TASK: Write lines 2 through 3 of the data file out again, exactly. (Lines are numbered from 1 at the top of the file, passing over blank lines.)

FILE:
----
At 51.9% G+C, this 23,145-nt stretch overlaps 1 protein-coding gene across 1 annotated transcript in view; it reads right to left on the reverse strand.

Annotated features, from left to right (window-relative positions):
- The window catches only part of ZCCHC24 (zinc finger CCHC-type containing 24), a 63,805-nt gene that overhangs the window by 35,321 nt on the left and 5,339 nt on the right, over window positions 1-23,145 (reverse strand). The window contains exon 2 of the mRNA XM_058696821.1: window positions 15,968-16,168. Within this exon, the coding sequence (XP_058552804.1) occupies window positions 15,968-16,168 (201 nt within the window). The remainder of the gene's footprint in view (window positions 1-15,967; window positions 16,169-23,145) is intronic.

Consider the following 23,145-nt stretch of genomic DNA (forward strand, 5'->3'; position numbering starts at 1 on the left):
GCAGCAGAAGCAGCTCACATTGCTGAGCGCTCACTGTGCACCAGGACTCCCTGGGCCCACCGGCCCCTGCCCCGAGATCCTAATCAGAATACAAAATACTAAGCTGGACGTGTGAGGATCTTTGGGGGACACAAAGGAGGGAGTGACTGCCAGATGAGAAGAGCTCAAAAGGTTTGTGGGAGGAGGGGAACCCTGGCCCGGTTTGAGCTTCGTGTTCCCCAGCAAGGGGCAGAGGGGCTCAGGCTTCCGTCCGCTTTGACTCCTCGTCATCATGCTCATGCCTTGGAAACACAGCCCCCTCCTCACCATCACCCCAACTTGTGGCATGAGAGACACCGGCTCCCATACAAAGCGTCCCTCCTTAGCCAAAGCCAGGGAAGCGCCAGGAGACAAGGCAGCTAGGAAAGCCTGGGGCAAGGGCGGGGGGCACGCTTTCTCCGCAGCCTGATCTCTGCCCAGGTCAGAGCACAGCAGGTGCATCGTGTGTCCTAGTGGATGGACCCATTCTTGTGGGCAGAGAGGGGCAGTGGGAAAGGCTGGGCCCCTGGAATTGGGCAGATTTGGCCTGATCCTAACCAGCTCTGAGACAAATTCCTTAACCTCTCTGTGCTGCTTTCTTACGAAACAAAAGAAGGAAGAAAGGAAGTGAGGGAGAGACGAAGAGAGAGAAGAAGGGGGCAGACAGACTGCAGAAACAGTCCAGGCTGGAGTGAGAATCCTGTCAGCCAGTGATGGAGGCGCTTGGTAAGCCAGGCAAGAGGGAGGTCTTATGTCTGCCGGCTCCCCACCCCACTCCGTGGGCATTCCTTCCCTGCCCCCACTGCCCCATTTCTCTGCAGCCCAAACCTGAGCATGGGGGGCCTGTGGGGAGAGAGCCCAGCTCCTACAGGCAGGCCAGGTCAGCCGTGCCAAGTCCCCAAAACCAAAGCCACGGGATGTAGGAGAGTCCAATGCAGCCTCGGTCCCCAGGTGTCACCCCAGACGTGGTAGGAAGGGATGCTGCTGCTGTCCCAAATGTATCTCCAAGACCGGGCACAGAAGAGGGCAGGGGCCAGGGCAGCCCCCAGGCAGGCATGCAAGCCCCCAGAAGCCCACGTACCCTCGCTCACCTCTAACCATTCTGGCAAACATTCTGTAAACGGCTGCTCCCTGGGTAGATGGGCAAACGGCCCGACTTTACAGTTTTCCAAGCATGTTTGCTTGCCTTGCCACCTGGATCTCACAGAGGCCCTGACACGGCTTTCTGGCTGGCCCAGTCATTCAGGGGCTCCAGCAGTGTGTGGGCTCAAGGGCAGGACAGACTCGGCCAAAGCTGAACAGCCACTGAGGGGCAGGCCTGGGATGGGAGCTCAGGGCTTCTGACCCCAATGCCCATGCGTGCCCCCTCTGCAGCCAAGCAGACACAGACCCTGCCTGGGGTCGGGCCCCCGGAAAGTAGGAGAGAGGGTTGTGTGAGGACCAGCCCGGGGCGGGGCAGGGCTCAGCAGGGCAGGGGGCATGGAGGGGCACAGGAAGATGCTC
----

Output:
Annotated features, from left to right (window-relative positions):
- The window catches only part of ZCCHC24 (zinc finger CCHC-type containing 24), a 63,805-nt gene that overhangs the window by 35,321 nt on the left and 5,339 nt on the right, over window positions 1-23,145 (reverse strand). The window contains exon 2 of the mRNA XM_058696821.1: window positions 15,968-16,168. Within this exon, the coding sequence (XP_058552804.1) occupies window positions 15,968-16,168 (201 nt within the window). The remainder of the gene's footprint in view (window positions 1-15,967; window positions 16,169-23,145) is intronic.